What is the 'Lisbon Treaty'

The Lisbon Treaty updated regulations for the European Union, establishing a more centralized leadership and foreign policy, a proper process for countries that wish to leave the Union, and a streamlined process for enacting new policies. The treaty was signed on December 13, 2007, in Lisbon, Portugal, and amends the two previous treaties that established the foundation for the European Union.

Also known as the Treaty of Lisbon.

'Lisbon Treaty'

Before the Lisbon Treaty

The Lisbon Treaty was signed by the 27 member states of the European Union and officially took effect in December of 2009, two years after it was signed. It amends two existing treaties, the Treaty of Rome and the Maastricht Treaty.

  • Treaty of Rome: Signed in 1957, this treaty introduced the European Economic Community (EEC), reduced customs regulations between member countries, and facilitated a single market for goods and the set of policies for transporting them. Also known as the Treaty on the Functioning of the European Union (TFEU).
  • Maastricht Treaty: Signed in 1992, this treaty established the three pillars of the European Union and paved the way for the euro, the common currency. Also known as the Treaty on European Union (TEU).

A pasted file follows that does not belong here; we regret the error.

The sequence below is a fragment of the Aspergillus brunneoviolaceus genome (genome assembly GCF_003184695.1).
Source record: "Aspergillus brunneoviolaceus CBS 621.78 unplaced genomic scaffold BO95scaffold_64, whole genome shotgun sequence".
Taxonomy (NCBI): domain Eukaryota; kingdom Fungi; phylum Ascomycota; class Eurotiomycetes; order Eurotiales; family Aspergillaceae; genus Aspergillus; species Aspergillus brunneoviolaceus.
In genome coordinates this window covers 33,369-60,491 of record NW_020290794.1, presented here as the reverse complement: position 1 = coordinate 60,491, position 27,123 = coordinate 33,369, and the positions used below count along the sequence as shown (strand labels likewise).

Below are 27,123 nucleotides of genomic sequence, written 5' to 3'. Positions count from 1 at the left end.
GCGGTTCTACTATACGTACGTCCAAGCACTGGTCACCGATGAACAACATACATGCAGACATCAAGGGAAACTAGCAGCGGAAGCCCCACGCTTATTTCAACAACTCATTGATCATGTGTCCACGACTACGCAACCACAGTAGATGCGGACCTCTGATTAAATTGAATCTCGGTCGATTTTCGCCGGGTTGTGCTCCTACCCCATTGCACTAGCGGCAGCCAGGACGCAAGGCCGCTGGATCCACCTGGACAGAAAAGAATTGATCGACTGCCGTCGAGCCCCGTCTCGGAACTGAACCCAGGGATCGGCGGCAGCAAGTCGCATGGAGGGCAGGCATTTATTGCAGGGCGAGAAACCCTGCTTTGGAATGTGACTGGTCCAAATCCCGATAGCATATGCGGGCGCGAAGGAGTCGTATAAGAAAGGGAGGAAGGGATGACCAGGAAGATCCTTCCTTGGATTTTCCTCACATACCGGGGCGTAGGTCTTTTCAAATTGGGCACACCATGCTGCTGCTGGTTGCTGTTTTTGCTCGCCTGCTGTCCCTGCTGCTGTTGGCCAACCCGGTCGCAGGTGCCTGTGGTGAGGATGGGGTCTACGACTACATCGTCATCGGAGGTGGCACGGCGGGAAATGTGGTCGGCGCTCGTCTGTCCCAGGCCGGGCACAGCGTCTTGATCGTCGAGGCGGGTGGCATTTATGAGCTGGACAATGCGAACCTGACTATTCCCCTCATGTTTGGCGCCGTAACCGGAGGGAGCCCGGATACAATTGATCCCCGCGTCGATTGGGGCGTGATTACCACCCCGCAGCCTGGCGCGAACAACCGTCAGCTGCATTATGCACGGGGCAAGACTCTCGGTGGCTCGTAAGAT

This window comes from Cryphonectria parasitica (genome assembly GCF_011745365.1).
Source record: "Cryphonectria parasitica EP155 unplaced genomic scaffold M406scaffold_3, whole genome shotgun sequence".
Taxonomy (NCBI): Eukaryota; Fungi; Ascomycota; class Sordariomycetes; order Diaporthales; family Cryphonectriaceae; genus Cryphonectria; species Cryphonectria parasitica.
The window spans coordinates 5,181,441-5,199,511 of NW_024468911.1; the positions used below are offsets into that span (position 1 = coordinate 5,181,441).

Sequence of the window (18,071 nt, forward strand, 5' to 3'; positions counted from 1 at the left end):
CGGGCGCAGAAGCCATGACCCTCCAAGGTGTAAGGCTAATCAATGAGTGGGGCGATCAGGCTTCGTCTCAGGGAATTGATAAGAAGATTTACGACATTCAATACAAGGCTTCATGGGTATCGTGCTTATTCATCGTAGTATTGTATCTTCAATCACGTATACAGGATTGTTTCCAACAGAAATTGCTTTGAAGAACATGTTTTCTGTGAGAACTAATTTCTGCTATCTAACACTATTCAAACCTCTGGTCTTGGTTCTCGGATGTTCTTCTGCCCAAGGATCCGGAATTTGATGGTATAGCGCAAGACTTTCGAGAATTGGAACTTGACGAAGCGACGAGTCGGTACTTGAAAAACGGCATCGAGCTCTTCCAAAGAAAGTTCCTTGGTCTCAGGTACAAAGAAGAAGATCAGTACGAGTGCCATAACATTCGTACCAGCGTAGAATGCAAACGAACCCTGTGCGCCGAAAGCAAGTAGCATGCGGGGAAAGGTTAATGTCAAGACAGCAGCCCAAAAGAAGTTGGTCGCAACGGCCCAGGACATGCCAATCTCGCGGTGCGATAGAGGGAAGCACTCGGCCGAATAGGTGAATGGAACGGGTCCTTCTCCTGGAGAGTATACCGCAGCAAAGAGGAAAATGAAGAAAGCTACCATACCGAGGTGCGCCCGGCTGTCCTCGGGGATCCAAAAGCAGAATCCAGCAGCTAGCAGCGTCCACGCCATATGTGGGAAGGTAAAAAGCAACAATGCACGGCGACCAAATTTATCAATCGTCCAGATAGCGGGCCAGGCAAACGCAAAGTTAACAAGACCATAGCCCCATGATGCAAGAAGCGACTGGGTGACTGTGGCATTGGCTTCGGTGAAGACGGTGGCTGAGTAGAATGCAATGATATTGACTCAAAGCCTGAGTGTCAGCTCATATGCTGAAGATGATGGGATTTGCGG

While these previous treaties set ground rules and tenets of the European Union, the Lisbon Treaty went further to establish new Union-wide roles and official legal procedures.

What the Lisbon Treaty Changed

The Lisbon Treaty was built on existing treaties but adopted new rules to enhance cohesion and streamline action within the European Union. Important articles of the Lisbon Treaty include:

  • Article 18: Established protocol for electing a High Representative of the Union for Foreign Affairs and Security Policy. Elected in or out of office by a majority vote, this Representative oversees the Union's foreign and security affairs.
  • Article 21: Detailed global diplomatic policy for the European Union, based on the principles of universal human rights, democracy and development. The Union pledged to forge alliances with those countries that support these beliefs and reach out to third-world nations to help them develop.
  • Article 50: Established procedures for a member country to leave the European Union.

The Lisbon Treaty also replaced the previously rejected Constitutional Treaty, which attempted to establish a Union constitution. Member countries couldn't agree on the voting procedures established in the constitution, since some countries, such as Spain and Poland, would lose voting power. The Lisbon Treaty resolved this issue by proposing weighted votes and extending the reach of qualified majority voting.

Opinions of the Lisbon Treaty

Those who support the Lisbon Treaty argue that it enhances accountability by providing a better system of checks and balances, and that it gives more power to the European Parliament, which has major influence in the Union's legislative branch.